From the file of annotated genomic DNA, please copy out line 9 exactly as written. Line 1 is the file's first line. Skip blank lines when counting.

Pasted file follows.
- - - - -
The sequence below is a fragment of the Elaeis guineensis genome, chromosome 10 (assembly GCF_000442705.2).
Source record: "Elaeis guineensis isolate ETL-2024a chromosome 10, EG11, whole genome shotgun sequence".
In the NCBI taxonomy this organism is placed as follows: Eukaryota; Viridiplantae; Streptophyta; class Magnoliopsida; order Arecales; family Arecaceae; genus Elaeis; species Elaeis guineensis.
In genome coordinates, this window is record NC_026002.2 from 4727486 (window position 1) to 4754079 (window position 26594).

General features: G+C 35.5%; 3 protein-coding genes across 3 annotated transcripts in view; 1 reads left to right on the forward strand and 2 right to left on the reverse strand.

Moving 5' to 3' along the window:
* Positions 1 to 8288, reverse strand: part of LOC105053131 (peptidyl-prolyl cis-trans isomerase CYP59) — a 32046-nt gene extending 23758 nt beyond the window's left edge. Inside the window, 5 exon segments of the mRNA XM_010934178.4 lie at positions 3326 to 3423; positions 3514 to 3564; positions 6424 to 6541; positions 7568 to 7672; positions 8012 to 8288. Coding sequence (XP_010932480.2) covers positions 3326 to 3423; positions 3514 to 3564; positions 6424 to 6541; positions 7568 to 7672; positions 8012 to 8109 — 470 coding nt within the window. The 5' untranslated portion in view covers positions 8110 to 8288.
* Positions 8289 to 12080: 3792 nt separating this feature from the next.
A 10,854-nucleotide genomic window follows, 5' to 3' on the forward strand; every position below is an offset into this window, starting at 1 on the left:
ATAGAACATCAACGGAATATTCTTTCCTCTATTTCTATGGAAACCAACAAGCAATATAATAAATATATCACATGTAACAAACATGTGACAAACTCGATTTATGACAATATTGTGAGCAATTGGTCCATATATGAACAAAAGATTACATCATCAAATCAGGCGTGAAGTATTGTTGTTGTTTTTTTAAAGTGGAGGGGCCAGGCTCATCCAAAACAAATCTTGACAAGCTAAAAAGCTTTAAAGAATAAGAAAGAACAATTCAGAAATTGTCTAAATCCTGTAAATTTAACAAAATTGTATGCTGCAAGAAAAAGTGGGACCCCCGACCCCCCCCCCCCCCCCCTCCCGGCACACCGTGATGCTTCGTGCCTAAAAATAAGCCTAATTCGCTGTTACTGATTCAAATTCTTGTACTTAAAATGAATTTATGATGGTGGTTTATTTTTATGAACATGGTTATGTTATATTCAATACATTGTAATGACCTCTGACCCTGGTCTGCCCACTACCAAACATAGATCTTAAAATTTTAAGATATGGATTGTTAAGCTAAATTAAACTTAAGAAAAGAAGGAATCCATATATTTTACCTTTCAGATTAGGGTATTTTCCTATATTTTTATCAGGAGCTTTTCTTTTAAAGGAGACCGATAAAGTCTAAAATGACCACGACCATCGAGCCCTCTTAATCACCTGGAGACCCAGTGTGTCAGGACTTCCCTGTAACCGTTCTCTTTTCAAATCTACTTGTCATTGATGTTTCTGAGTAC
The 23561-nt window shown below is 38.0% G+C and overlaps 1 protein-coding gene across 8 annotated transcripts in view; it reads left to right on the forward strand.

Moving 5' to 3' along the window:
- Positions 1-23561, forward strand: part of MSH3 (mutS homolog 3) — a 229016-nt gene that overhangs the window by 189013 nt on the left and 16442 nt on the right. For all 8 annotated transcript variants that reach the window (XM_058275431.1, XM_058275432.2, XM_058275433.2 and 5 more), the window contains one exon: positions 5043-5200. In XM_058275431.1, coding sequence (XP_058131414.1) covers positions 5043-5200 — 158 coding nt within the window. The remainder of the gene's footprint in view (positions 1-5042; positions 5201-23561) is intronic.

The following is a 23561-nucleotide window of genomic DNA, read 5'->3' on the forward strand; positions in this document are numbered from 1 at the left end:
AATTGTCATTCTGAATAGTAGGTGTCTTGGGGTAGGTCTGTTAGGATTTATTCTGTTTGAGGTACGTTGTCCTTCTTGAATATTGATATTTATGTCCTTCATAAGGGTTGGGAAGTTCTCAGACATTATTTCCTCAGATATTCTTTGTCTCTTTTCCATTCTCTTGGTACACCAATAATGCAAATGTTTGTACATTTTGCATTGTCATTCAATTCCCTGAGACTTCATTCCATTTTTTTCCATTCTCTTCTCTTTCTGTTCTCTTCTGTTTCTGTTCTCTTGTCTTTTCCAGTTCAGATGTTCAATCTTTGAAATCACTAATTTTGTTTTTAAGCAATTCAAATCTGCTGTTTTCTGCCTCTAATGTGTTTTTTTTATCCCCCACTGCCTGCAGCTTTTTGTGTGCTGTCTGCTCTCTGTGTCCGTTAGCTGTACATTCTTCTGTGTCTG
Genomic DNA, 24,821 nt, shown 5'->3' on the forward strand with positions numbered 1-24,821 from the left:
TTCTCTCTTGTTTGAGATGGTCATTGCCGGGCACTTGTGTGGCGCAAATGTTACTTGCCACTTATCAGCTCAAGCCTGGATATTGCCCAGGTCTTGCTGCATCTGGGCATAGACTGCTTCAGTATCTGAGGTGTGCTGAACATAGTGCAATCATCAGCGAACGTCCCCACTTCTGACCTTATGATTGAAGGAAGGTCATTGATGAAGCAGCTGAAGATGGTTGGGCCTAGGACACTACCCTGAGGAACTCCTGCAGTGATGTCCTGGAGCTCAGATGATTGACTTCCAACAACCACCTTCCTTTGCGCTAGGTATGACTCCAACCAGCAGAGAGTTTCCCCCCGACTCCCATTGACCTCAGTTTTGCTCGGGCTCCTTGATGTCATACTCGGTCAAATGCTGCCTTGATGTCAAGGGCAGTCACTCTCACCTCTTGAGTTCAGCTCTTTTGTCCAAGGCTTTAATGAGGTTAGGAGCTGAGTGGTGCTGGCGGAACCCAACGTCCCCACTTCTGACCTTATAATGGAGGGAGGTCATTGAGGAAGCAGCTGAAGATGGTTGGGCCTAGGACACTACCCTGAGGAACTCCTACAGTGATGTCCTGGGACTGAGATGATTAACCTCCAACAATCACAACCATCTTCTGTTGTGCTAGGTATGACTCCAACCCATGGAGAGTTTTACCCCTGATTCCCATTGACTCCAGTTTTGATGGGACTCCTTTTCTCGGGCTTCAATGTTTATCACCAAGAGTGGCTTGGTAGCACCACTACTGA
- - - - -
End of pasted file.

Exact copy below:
A 10,854-nucleotide genomic window follows, 5' to 3' on the forward strand; every position below is an offset into this window, starting at 1 on the left: